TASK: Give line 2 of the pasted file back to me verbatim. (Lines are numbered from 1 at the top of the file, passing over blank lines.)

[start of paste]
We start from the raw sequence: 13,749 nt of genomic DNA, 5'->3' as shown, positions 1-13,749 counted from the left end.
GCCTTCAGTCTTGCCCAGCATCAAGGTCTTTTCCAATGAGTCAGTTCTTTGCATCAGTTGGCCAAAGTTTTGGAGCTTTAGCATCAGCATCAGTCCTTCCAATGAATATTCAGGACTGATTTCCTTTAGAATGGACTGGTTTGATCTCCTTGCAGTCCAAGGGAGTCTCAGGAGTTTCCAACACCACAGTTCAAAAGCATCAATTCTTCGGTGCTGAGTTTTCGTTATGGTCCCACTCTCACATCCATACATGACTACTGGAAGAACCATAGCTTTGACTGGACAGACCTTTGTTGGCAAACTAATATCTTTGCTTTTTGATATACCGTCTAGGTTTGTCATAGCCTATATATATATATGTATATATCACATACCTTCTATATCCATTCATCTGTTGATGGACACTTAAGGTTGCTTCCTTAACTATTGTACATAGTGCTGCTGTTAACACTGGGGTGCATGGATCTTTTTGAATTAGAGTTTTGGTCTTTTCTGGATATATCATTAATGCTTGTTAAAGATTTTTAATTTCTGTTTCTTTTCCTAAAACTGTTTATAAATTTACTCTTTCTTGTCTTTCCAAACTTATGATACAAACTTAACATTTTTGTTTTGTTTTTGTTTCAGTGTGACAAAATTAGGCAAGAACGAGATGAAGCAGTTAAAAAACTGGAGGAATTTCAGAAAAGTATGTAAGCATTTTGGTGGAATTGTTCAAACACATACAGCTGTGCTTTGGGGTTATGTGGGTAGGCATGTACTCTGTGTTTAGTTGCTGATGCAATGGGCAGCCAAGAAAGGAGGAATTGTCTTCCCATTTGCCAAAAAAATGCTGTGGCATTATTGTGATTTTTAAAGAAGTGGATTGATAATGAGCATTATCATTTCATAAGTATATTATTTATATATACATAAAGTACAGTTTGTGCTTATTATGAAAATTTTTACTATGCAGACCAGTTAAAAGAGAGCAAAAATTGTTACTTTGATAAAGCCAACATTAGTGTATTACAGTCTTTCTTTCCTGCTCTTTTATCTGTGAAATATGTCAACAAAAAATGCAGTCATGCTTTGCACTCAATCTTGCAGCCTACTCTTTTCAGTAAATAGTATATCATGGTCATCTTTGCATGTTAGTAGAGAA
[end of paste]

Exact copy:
GCCTTCAGTCTTGCCCAGCATCAAGGTCTTTTCCAATGAGTCAGTTCTTTGCATCAGTTGGCCAAAGTTTTGGAGCTTTAGCATCAGCATCAGTCCTTCCAATGAATATTCAGGACTGATTTCCTTTAGAATGGACTGGTTTGATCTCCTTGCAGTCCAAGGGAGTCTCAGGAGTTTCCAACACCACAGTTCAAAAGCATCAATTCTTCGGTGCTGAGTTTTCGTTATGGTCCCACTCTCACATCCATACATGACTACTGGAAGAACCATAGCTTTGACTGGACAGACCTTTGTTGGCAAACTAATATCTTTGCTTTTTGATATACCGTCTAGGTTTGTCATAGCCTATATATATATATGTATATATCACATACCTTCTATATCCATTCATCTGTTGATGGACACTTAAGGTTGCTTCCTTAACTATTGTACATAGTGCTGCTGTTAACACTGGGGTGCATGGATCTTTTTGAATTAGAGTTTTGGTCTTTTCTGGATATATCATTAATGCTTGTTAAAGATTTTTAATTTCTGTTTCTTTTCCTAAAACTGTTTATAAATTTACTCTTTCTTGTCTTTCCAAACTTATGATACAAACTTAACATTTTTGTTTTGTTTTTGTTTCAGTGTGACAAAATTAGGCAAGAACGAGATGAAGCAGTTAAAAAACTGGAGGAATTTCAGAAAAGTATGTAAGCATTTTGGTGGAATTGTTCAAACACATACAGCTGTGCTTTGGGGTTATGTGGGTAGGCATGTACTCTGTGTTTAGTTGCTGATGCAATGGGCAGCCAAGAAAGGAGGAATTGTCTTCCCATTTGCCAAAAAAATGCTGTGGCATTATTGTGATTTTTAAAGAAGTGGATTGATAATGAGCATTATCATTTCATAAGTATATTATTTATATATACATAAAGTACAGTTTGTGCTTATTATGAAAATTTTTACTATGCAGACCAGTTAAAAGAGAGCAAAAATTGTTACTTTGATAAAGCCAACATTAGTGTATTACAGTCTTTCTTTCCTGCTCTTTTATCTGTGAAATATGTCAACAAAAAATGCAGTCATGCTTTGCACTCAATCTTGCAGCCTACTCTTTTCAGTAAATAGTATATCATGGTCATCTTTGCATGTTAGTAGAGAA